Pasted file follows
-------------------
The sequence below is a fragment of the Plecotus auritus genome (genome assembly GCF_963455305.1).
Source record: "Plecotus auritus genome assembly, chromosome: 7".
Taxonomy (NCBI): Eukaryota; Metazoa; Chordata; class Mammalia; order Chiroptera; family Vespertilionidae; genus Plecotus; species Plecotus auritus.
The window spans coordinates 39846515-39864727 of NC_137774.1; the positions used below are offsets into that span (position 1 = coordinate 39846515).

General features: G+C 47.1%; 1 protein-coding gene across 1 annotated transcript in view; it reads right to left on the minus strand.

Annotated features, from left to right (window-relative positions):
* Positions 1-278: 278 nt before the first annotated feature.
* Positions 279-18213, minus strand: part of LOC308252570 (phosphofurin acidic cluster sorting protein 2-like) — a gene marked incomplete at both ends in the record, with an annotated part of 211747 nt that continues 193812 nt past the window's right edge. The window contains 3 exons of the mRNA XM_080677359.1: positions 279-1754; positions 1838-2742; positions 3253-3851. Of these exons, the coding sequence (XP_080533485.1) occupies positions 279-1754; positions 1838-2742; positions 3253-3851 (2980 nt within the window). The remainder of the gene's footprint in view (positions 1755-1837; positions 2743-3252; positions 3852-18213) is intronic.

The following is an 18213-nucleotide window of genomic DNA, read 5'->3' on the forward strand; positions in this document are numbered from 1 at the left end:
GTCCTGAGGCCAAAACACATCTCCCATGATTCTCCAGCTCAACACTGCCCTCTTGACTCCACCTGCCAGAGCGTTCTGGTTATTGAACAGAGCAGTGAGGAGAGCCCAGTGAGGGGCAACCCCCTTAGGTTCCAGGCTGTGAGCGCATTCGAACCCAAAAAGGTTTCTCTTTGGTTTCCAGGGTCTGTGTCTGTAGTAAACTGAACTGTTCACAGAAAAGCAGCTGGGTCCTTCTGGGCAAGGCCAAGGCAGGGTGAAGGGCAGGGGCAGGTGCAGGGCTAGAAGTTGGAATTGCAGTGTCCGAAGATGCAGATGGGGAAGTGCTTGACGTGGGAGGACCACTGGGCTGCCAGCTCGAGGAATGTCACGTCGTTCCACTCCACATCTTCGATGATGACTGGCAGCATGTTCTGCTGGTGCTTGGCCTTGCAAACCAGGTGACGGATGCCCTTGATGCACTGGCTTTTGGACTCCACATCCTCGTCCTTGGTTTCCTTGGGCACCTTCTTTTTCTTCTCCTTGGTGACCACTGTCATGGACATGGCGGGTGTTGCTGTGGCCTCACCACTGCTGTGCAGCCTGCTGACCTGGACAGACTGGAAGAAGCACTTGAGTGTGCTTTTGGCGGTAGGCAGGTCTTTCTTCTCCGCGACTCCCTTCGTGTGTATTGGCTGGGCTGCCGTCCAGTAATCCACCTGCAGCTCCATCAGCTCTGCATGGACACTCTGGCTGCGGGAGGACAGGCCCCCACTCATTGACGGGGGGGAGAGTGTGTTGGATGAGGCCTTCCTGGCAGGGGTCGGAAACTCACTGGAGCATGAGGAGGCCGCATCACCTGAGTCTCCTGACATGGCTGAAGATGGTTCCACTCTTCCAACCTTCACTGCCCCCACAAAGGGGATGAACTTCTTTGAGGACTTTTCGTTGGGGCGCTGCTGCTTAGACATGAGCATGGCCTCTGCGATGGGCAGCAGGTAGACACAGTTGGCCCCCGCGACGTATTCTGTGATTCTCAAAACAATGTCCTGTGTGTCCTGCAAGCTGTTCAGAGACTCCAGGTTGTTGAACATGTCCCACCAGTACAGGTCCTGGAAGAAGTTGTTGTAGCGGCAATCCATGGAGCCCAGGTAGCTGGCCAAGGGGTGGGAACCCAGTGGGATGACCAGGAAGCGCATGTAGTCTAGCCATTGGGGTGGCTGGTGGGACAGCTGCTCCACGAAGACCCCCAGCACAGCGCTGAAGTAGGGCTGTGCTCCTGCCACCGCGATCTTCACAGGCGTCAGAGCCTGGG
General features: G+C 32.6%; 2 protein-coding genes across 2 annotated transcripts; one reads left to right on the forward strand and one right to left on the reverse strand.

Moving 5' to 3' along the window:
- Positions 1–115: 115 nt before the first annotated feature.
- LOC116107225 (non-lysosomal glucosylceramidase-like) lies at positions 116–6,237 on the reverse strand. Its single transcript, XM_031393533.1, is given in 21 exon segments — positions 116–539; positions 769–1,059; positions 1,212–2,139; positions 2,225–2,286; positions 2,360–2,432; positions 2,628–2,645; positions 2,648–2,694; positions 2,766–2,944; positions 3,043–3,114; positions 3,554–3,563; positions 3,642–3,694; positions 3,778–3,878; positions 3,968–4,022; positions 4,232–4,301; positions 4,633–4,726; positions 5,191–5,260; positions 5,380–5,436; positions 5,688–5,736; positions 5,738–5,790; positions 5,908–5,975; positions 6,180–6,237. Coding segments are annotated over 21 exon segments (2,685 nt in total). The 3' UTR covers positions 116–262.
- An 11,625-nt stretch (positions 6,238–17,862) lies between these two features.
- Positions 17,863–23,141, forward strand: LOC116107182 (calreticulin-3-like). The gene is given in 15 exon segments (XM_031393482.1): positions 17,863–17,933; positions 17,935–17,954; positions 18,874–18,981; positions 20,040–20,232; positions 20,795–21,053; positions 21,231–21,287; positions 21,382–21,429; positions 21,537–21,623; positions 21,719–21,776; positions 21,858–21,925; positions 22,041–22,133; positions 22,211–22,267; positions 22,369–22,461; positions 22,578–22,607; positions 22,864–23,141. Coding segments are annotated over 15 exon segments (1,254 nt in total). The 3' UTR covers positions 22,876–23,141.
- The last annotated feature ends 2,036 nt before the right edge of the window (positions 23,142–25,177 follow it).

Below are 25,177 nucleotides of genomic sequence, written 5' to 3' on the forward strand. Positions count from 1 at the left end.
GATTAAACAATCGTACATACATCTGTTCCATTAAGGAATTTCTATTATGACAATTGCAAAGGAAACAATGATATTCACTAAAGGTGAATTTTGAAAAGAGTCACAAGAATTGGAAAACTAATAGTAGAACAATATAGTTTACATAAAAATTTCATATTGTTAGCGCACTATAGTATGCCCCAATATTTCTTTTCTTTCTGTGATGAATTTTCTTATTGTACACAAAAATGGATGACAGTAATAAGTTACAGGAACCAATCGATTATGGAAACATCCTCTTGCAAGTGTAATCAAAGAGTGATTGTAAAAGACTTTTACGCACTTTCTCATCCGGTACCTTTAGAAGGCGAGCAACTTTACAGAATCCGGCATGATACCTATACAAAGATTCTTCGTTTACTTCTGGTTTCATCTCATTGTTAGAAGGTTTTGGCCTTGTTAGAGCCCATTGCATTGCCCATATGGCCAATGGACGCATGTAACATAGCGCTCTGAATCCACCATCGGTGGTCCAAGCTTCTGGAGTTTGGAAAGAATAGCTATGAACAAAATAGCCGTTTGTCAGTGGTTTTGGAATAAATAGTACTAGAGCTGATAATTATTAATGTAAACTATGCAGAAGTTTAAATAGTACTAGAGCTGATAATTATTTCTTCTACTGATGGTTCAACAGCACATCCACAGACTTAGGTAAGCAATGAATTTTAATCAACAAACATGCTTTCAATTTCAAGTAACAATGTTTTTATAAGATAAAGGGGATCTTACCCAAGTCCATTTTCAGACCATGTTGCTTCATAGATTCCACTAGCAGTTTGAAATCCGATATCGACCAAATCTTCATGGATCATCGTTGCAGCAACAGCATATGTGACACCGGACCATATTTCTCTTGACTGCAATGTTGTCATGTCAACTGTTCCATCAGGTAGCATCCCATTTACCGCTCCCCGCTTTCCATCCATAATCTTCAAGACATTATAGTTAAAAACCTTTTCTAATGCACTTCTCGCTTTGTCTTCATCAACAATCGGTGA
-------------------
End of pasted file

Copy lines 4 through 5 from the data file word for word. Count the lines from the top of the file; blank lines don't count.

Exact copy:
The window spans coordinates 39846515-39864727 of NC_137774.1; the positions used below are offsets into that span (position 1 = coordinate 39846515).

General features: G+C 47.1%; 1 protein-coding gene across 1 annotated transcript in view; it reads right to left on the minus strand.